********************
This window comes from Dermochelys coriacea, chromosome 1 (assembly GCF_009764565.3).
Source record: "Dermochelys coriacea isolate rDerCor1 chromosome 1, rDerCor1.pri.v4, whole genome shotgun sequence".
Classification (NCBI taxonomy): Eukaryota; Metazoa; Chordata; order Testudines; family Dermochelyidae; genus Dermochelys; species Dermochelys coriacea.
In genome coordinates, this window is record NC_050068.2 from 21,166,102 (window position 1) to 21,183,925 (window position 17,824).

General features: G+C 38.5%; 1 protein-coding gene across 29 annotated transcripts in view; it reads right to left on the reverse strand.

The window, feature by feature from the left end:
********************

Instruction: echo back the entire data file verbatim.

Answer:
This window comes from Dermochelys coriacea, chromosome 1 (assembly GCF_009764565.3).
Source record: "Dermochelys coriacea isolate rDerCor1 chromosome 1, rDerCor1.pri.v4, whole genome shotgun sequence".
Classification (NCBI taxonomy): Eukaryota; Metazoa; Chordata; order Testudines; family Dermochelyidae; genus Dermochelys; species Dermochelys coriacea.
In genome coordinates, this window is record NC_050068.2 from 21,166,102 (window position 1) to 21,183,925 (window position 17,824).

General features: G+C 38.5%; 1 protein-coding gene across 29 annotated transcripts in view; it reads right to left on the reverse strand.

The window, feature by feature from the left end: